Petitioners are heirs of Reynaldo A. Andag, who on July 16, 2012 was employed by respondent DMC Construction Equipment Resources Inc. (DMCI) as Second Mate on its tugboat, the M/T Alexander Paul, an inter-island vessel. On October 18, 2013, as the tugboat was towing an overloaded barge, a recoiling rope accidentally struck Reynaldo, causing him to be thrown towards the ship’s iron bars. He died because of the accident.
Months after, DMCI offered petitioners P200,000 representing the proceeds of the accidental death insurance policy it voluntarily secured as compensation to Reynaldo’s death. Petitioners refused the offer as it was conditioned that they would execute a waiver and quitclaim in favor of DMCI. Since DMCI ignored them despite a formal demand letter, petitioners were constrained to file a complaint against respondent seeking payment of death compensation/benefits actual, moral and exemplary damages, attorney’s fees and other money claims.
The Court of Appeals affirmed the decision of the National Labor Relations Commission (NLRC) holding among others, that petitioners should seek payment of death benefits not from DMCI but from the State Insurance Fund, particularly the SSS. It likewise held that it has no jurisdiction over the claim of damages arising from DMCI’s alleged negligence resulting in the death of Reynaldo as it is a claim based on torts which is cognizable by the regular courts.
Did the Court of Appeals abuse its discretion?
Anent the death compensation/benefits, the NLRC aptly noted that while Reynaldo was indeed employed by DMCI as a seafarer, it must nevertheless be pointed out that he was merely deployed in an inter-island vessel sailing domestic waters. This being the case, his employment was not covered by any POEA-Standard Employment Contract typical to employment contracts involving seafarers sailing in international waters—a contract which specifically contains provisions which make an employer liable should a seafarer perish while on duty.
Absent any specific provision in his employment contract with DMCI, Reynaldo’s death on duty is governed by the Labor Code, particularly, Articles 174, 178, 179, and 200 (a) [formerly Articles 168, 172, 173, and 194 (a)] thereof. In this regard, case law instructs that “the clear intent of the law is that the employer should be relieved of the obligation of directly paying his employees compensation for work-connected illness or injury on the theory that this is part of the cost of production or business activity; and that no longer would there be need for adversarial proceedings between an employer and his employee and statutorily specified defenses available to an employer.” Hence, “once the employer pays his share to the fund, all obligation on his part to his employees is ended.” Given the foregoing, the Labor Tribunals correctly ruled that DMCI is not liable for Reynaldo’s death benefits as it is the State Insurance Fund, more particularly the SSS, which is liable therefor.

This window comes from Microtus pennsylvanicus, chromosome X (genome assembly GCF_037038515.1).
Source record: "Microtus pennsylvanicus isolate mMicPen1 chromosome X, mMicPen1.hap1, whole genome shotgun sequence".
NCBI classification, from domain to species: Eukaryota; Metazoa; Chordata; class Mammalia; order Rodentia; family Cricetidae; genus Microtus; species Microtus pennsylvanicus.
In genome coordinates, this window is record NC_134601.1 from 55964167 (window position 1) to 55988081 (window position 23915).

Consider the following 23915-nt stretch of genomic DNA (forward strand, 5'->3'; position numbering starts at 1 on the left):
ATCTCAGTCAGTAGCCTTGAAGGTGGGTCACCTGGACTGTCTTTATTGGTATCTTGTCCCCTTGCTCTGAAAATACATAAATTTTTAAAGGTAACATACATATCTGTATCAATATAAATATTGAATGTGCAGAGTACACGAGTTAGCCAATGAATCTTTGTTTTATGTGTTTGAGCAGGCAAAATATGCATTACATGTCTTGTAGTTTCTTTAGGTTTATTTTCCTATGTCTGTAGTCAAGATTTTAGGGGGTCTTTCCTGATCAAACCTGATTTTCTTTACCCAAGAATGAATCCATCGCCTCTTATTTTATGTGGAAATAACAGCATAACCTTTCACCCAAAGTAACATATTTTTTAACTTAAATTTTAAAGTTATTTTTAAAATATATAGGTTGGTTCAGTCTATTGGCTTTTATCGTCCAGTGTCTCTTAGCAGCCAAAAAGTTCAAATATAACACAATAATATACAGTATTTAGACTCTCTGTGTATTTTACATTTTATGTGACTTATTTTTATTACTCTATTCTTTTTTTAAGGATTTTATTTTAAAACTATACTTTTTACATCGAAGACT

Anent petitioner’s claim for damages arising from DMCI’s purported negligence which resulted in Reynaldo’s death, the NLRC correctly ruled that petitioners’ allegations in their Position Paper before the LA make out a cause of action for a tort, which is cognizable not by the labor tribunals, but by the regular courts. On this note, while the maintenance of a safe and healthy workplace is ordinarily a subject of labor cases, case law nevertheless clarifies that a claim specifically grounded on the employer’s negligence to provide a safe, healthy and workable environment for its employees is no longer a labor issue, but rather, is a case for quasi-delict which is under the jurisdiction of the regular courts, as in this case. Hence, should petitioners wish to pursue this cause of action against DMCI, it should file the proper case therefor before the regular courts.
As for the claim for additional death benefits, the Court notes that the NLRC already ruled that petitioners are entitled to the amount of P200,000 representing the accidental death insurance proceeds which DMCI voluntarily procured for its employees, such as Reynaldo; and that DMCI should turn over said amount to petitioners sans any condition. (The Heirs of Reynaldo A. Andag, et al. vs. DMC Construction Equipment Resources Inc., et al., G.R. No. 244361, July 13, 2020).